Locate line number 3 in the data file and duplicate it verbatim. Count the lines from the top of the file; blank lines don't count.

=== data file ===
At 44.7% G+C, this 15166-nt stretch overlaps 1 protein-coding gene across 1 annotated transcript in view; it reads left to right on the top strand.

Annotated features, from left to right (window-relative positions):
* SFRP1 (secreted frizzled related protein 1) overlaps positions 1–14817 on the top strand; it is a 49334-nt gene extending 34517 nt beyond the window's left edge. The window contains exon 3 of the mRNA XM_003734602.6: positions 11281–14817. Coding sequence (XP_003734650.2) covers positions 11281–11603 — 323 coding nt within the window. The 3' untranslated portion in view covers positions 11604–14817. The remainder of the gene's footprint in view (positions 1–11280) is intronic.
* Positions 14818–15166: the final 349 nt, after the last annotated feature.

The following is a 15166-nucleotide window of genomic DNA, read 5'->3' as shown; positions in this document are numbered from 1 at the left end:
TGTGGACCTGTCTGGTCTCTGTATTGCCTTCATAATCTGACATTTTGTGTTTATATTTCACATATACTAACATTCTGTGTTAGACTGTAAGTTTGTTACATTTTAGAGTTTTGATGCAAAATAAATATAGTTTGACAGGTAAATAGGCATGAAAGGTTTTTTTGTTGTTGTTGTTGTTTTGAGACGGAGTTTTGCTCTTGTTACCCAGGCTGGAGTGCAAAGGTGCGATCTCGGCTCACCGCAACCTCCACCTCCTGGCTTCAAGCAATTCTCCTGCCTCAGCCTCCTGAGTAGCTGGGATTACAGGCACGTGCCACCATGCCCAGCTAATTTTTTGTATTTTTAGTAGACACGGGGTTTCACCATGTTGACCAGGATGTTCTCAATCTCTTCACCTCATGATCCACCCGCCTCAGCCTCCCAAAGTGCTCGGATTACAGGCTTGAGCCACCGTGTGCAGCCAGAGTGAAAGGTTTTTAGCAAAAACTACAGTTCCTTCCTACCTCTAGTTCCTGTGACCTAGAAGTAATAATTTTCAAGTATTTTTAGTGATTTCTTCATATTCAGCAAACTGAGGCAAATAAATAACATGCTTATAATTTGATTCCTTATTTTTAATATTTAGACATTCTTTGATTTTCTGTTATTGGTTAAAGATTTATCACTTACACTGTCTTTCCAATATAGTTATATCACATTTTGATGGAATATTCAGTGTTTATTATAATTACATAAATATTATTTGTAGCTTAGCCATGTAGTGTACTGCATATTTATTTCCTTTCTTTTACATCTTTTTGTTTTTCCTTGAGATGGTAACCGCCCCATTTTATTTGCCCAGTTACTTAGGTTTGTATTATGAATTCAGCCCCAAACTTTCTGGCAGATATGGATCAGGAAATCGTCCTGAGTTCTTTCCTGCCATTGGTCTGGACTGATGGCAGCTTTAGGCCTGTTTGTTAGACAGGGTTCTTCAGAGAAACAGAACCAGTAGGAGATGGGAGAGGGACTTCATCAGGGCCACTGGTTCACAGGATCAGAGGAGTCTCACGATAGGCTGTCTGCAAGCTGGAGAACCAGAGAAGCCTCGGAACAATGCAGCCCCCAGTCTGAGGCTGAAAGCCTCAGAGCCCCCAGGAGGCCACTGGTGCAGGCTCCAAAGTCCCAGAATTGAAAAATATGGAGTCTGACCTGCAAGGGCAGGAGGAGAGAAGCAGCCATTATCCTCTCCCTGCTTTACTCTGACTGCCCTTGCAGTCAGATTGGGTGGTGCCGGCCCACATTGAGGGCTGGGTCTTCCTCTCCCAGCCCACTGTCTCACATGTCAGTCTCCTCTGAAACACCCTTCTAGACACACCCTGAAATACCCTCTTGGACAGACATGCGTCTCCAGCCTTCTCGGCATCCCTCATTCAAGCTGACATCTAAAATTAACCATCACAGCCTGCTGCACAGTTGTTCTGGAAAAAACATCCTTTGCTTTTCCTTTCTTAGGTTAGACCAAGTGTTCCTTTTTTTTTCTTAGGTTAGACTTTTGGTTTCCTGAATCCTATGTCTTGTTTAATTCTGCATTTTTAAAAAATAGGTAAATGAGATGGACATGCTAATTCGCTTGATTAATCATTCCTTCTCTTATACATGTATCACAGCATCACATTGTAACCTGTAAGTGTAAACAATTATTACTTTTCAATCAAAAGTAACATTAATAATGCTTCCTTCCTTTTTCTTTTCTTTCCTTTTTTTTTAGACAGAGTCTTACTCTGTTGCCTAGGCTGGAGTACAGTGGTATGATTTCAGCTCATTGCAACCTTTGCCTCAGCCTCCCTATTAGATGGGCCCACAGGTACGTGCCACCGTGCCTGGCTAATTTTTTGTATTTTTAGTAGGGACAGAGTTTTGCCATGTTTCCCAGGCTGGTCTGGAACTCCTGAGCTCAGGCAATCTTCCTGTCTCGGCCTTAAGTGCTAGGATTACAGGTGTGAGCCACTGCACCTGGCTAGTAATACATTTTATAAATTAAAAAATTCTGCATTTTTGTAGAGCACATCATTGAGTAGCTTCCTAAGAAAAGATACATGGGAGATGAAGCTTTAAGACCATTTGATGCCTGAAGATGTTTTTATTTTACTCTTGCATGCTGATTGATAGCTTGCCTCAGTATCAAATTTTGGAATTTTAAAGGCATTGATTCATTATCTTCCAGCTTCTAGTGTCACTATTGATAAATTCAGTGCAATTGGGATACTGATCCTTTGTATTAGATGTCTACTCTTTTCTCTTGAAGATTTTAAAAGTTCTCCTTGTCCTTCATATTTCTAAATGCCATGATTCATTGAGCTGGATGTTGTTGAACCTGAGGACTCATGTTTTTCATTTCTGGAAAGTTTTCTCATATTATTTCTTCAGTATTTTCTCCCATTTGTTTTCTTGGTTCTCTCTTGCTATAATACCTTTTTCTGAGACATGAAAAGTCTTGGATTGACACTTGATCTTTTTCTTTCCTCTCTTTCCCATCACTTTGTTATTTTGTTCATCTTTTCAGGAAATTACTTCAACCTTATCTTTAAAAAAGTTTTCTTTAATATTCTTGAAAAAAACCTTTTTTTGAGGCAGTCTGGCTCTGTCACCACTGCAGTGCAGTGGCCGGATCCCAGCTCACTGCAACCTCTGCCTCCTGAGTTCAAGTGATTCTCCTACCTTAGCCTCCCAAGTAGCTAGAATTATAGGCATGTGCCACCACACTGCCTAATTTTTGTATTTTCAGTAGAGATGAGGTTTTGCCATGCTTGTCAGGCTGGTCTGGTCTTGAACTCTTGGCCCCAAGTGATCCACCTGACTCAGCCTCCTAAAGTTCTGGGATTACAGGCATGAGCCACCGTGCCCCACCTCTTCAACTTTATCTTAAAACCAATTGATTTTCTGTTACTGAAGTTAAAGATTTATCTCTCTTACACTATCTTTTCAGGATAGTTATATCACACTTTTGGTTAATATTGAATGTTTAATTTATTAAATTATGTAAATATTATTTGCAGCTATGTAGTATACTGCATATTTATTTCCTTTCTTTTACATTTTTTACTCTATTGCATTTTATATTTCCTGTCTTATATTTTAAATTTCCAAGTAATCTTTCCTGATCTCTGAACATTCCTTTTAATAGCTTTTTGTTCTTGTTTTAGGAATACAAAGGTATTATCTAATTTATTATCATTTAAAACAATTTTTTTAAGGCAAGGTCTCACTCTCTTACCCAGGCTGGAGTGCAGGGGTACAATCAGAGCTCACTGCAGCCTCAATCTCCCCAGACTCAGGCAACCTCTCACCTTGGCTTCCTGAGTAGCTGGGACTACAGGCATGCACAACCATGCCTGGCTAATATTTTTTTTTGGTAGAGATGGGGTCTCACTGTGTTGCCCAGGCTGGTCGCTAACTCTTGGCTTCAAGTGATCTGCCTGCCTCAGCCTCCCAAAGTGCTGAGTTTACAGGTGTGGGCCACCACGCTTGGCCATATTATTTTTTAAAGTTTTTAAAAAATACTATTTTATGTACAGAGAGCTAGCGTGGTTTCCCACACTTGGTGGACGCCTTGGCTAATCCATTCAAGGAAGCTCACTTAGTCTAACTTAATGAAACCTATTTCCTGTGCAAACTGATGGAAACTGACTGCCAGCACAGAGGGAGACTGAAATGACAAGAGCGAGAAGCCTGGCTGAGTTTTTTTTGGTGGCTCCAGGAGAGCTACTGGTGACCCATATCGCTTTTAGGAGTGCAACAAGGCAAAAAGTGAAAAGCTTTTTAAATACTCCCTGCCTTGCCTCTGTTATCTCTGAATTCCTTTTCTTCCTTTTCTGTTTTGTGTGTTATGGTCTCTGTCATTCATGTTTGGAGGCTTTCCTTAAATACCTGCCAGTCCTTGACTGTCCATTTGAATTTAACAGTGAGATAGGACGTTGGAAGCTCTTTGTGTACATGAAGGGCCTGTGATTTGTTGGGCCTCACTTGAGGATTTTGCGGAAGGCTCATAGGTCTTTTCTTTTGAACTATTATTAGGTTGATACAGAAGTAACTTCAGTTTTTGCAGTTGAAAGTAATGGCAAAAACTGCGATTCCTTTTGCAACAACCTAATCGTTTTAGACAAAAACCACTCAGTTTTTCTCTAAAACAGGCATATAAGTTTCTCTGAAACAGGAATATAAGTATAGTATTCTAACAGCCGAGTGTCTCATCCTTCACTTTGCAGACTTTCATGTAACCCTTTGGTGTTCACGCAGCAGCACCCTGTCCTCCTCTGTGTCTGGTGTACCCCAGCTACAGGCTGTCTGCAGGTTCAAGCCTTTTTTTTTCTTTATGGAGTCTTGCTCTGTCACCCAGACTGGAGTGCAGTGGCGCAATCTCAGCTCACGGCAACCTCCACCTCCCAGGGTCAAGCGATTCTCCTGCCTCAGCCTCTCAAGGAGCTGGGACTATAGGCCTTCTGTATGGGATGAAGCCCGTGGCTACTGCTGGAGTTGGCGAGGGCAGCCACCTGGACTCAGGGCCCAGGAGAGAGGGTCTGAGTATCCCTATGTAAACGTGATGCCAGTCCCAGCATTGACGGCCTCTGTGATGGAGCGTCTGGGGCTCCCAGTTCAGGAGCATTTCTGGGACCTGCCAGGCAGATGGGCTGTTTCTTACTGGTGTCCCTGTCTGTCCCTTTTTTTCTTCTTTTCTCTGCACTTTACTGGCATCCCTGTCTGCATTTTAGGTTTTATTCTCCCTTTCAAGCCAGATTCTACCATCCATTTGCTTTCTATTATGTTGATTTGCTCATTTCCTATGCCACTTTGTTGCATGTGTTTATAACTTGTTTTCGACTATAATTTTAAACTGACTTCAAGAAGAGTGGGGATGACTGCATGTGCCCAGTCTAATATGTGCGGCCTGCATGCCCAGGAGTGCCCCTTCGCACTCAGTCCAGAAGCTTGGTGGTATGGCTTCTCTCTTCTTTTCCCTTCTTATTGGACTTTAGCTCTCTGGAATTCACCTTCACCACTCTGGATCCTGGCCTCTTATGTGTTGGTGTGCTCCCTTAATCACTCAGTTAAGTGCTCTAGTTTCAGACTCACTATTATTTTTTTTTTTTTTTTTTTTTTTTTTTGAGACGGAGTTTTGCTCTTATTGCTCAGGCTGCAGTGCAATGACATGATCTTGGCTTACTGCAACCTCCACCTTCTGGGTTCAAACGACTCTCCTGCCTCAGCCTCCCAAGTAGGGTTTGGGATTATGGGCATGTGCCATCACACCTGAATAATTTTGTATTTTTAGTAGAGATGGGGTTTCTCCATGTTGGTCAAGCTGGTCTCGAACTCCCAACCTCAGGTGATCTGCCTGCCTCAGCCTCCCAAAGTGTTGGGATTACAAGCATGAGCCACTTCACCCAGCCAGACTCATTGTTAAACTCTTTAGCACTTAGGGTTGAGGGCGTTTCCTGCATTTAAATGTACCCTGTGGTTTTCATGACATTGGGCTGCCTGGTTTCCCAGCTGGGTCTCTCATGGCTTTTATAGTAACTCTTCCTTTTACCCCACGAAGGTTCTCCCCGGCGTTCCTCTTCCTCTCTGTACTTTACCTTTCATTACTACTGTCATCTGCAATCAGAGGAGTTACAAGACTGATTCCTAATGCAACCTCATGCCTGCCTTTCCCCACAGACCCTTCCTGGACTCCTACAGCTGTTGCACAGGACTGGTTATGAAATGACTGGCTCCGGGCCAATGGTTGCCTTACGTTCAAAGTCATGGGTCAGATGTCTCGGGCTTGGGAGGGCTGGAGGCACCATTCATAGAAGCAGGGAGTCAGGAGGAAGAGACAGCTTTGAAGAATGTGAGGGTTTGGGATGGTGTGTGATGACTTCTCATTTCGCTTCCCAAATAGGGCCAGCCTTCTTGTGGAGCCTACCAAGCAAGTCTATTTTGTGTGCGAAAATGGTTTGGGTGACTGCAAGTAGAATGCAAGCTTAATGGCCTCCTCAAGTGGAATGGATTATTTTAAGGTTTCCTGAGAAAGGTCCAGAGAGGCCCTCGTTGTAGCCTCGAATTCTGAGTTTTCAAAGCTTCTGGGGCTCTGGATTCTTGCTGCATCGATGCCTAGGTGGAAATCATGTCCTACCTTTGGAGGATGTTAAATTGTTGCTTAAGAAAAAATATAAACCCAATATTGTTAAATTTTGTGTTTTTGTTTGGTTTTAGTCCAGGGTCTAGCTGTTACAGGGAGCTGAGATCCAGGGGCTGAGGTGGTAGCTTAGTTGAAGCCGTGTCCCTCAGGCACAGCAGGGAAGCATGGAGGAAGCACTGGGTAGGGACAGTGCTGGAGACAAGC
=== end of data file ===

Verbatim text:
* SFRP1 (secreted frizzled related protein 1) overlaps positions 1–14817 on the top strand; it is a 49334-nt gene extending 34517 nt beyond the window's left edge. The window contains exon 3 of the mRNA XM_003734602.6: positions 11281–14817. Coding sequence (XP_003734650.2) covers positions 11281–11603 — 323 coding nt within the window. The 3' untranslated portion in view covers positions 11604–14817. The remainder of the gene's footprint in view (positions 1–11280) is intronic.